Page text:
I see signs of progress. The pandemic is winding down. More people have been vaccinated. Friends are planning to visit. Families separated by the virus for the past year are reuniting. It isn’t perfect, and it surely isn’t total. Look at Michigan! But I think we’re coming back.
Some members of our communities have been heroic during the past year: those who made deliveries, grocery store clerks, nurses and orderlies, gas station night managers, cops who care and firefighters who risk their lives. These folk may understandably be worn out by what was asked of them over the past year. They need our thanks, and they need a break.
Others, like me, spent most of the last year in a version of lock-down. I could wallpaper four rooms with all the needle-pointing I’ve finished since March 2020. I haven’t done the work of the heroes. I’m just one more survivor.
What I’ve sensed in the past few days is an overwhelming, maybe pent-up, passion to “do something.” Some of this is personal and trivial, like a trip to the grocery store. But some of it cuts deeper into who I am and what I need. I’ve had a year of mostly human hibernation while our nation endured massive social upheavals, a new awareness of racial and economic disparities, and calls for a different future (not just a return to “as it was”). I have this pulsating urge to stop discussing things and start making a difference. I have a renewed passion for action.
I’ve never been very comfortable just talking about problems. I want solutions, and I’m willing to invest in them. My role is rarely to lead and often to serve. I want to serve my family, my community, my friends. You. I don’t need parades and headlines. But I need to do something.
One of my favorite jobs ever was serving as an “advanceman” for President Gerald R. Ford. The gender-slant was a reflection of history: I was the first woman ever to fill the role. What I loved was that I could serve a man I admired, who was honorable to the bone. I didn’t sit around and talk about serving him; I served. And I loved it.
Coming out of the pandemic I realize that serving now will also mean doing something beyond talk. I need to get aligned with The Other. It isn’t about me. When I want to remember The Other, I’ve often recalled Viktor Frankl who walked the frozen mud of Hitler’s Buchenwald looking for those he could serve. In serving The Other — offering a blessing, a touch, a crust of bread — even in the hell of Buchenwald, Frankl found meaning.
I’m no Frankl. But my passion to do something, to make a difference, has taken me to places of great suffering around the world. I went because I felt called to serve. When communities dying under the weight of AIDS discovered that I, too, was infected, I was embraced. The Other and I became “we.” I may now have aged past 20-hour days in remote villages. But I have not outgrown the desire to act, to serve, to do something beyond talk. I still have passion.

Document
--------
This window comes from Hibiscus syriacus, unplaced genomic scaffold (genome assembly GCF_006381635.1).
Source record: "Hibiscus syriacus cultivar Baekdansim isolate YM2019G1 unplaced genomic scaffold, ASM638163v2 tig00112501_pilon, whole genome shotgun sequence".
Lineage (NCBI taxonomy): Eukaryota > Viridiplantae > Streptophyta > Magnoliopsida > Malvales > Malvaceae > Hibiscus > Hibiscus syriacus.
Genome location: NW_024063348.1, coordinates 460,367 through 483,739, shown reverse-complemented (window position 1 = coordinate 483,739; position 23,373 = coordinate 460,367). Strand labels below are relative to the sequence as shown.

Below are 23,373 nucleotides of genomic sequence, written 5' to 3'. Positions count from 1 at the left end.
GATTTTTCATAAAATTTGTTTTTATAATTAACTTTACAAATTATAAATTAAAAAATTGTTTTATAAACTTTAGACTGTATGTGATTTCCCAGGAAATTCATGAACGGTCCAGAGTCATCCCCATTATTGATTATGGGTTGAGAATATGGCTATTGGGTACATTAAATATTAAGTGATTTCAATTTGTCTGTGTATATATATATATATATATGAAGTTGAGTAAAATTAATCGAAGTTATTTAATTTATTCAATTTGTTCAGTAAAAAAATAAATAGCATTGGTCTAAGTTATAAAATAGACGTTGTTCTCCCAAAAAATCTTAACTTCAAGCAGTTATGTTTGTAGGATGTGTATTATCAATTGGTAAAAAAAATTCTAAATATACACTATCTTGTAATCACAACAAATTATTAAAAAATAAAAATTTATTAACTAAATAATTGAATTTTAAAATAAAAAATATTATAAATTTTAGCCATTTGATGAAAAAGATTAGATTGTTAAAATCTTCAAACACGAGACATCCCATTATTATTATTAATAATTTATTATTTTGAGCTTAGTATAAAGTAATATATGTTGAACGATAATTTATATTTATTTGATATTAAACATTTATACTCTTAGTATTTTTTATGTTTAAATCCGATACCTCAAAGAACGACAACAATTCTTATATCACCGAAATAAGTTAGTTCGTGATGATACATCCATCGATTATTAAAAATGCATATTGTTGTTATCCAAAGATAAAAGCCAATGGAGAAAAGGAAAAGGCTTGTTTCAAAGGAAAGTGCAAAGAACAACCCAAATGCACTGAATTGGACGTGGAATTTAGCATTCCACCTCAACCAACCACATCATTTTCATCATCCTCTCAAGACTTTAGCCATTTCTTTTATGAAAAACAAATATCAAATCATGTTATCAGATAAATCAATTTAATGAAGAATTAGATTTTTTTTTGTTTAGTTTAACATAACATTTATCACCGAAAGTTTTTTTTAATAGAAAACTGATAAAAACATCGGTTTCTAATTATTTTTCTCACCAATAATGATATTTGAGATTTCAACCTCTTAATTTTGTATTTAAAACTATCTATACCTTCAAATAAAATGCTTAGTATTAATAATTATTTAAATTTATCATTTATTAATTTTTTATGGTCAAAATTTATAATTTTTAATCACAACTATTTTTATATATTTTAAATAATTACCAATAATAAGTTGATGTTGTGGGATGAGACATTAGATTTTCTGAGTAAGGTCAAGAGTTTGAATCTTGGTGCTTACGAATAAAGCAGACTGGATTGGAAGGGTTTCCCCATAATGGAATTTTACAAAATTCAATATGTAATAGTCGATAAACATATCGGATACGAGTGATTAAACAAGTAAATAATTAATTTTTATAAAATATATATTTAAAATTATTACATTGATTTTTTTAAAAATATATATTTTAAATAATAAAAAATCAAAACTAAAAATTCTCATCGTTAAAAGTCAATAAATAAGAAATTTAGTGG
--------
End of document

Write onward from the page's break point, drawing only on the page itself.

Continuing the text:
It isn’t only Frankl I think about. What about Elie Wiesel who taught us that “the opposite of love is not hate. It is indifference.” If I see yet another police shooting of a Black man and merely shake my head and feel ashamed to be White, it’s not enough; that’s indifference. Seeing the hungry child and not feeding her? Indifference. I don’t need to start another nonprofit, or have my name in lights. I need to focus on The Other and make a damn difference.
So I want to get out of my house and take some small steps in service. I can pick my causes by talking to my heart. If something evokes real grief or surprising celebration, it’s likely a cause I can support with a check. It may be hunger, disease, injustice, racism, voting rights…it could help turn on the lights of Broadway. I can write a note of encouragement. Bring flowers to a hospitalized patient. Give money or time. Do anything that contributes to the world I’d like to see. Do anything, but do something. Let me show some passion for action.
You’re welcome to join me, if you wish, but this is really about me and The Other. I’m going to take some small steps to make a difference. Now. Today.
It’s been a rough stretch for many of us. So-called “leadership” was neither truthful nor noble. It was rotten to the core, and our souls were emaciated by the daily news. We have new leaders, and the pandemic is retreating. I’m holding my granddaughter, seeing my children, hearing my friends in the hallway. And I can remember the promise made by the great poet Langston Hughes, “When peoples care for you and cry for you, they can straighten out your soul.” Ah, yes…my soul. It’s what drives my passion for action, my need to serve in ways that make a difference.
Really, what could be better after enduring years of spiritual darkness than to know that someone cares, someone cries, and my soul is getting straightened out so I can serve? It’s good. It’s really good.